Although kidney transplantation is a very successful treatment for kidney failure, complications can occur. Your transplant team will do their best to reduce your chance of having any complications and to treat any arising problems straight away.

You can minimise the risk of complications by following instructions carefully and keeping your transplant team informed of any problems that occur.

Possible complications after having a kidney transplant may include:

Problems associated with the kidney transplant operation: 

About 5 in 100 patients experience a urine leak where the donor ureter joins your bladder. This usually requires a return to theatre for an operation to have the leak repaired.

About 5 in 100 patients experience internal bleeding which may require a blood transfusion and possibly a further operation to stop the bleeding or remove any clots that have collected.

About 2 in 100 patients have a blood clot form in the vein or the artery of the new kidney. This means the blood supply to the kidney will stop. If this happens you will have to go back to theatre and, unfortunately, it usually results in the kidney having to be removed. 

There is a small chance that you could develop a lymphocoele (a collection of lymph (tissue) fluid). The fluid usually collects in a small pocket next to the transplant kidney and can block the flow of blood to the kidney or the flow of urine from the kidney. If this happens it will need draining.

Following all surgery there is a risk of Deep Vein Thrombosis (DVT) clots forming in the veins of the leg. To prevent this happening you will be given injections of a blood thinning drug whilst you are in hospital. You will also wear surgical stockings to encourage the blood flow in your legs whilst you are less mobile.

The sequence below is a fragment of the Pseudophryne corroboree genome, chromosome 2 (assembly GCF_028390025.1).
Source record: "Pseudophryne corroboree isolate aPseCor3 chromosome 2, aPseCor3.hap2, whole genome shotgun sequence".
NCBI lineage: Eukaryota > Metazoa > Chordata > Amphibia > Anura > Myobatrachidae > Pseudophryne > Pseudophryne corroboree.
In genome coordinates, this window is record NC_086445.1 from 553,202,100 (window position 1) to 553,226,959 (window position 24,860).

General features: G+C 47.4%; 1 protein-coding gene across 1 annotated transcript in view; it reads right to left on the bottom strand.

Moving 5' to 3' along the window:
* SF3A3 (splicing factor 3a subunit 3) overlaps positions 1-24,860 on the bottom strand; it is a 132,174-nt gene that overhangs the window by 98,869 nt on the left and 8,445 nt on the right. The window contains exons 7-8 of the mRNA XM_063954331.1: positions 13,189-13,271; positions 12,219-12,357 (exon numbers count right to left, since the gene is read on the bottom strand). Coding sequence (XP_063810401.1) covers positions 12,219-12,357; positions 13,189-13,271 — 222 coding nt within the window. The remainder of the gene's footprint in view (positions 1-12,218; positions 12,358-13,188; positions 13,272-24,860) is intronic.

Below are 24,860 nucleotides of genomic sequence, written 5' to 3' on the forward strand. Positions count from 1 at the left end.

Problems associated with the medication taken after transplantation:

There is a small chance that you could develop diabetes (raised blood sugar) as a side effect of your anti-rejection (immunosuppression) drugs. It is usually treated with a change in diet and/or tablets. Sometimes there is a need for insulin injections.

High blood pressure is very common following a kidney transplant, particularly during the early months. Many people after a kidney transplant require blood pressure lowering drugs. It is vital to control high blood pressure as, if left untreated, you could be at risk of heart disease or a stroke and it can damage the transplant kidney.

The anti-rejection drugs will make you more likely to develop infections. The risk is greater in the early stages after your transplant because the doses of anti-rejection drugs are higher. It is important to inform your transplant team if you think you have an infection. If you know family or friends who have a serious infection it is a good idea if you avoid visiting them while they are unwell.

About 1 or 2 in 100 patients will develop cancer as a result of the anti-rejection drugs you will take after your kidney transplant. In particular you will be more prone to developing skin cancers.  For this reason we encourage you protect yourself from the sun by using powerful sun screens and avoiding direct exposure to the sun.

Problems associated with organ transplantation:

About half of all transplanted kidneys will experience delayed graft function.  It may take several days for your new kidney to start working and you may need haemodialysis during this time.  If your kidney takes more than a few days to start working properly or temporarily stops your doctors may take a tissue sample of the new kidney to see if you have rejection.

Roughly 30 in 100 patients will experience acute rejection within the first 6 months of their transplant. Your body will recognise that your kidney is ‘foreign’ and the natural response is to attack and reject it. You will be given anti-rejection medication to reduce the chance of this happening; these medications will need to be taken for the life of your kidney transplant. Rejection is treated by changing the dose of anti-rejection drugs and / or by prescribing a new drug in addition. As rejection can be detected following one of your regular blood tests it is critical that you attend your clinic appointments regularly.

Some patients will experience anxiety and mood swings. The transplant operation can put a lot of stress on you and your family. It is very common for patients or relatives to have anxieties. There are counselling services to help you adjust to life at home. Please ask your transplant team for more information about these services.

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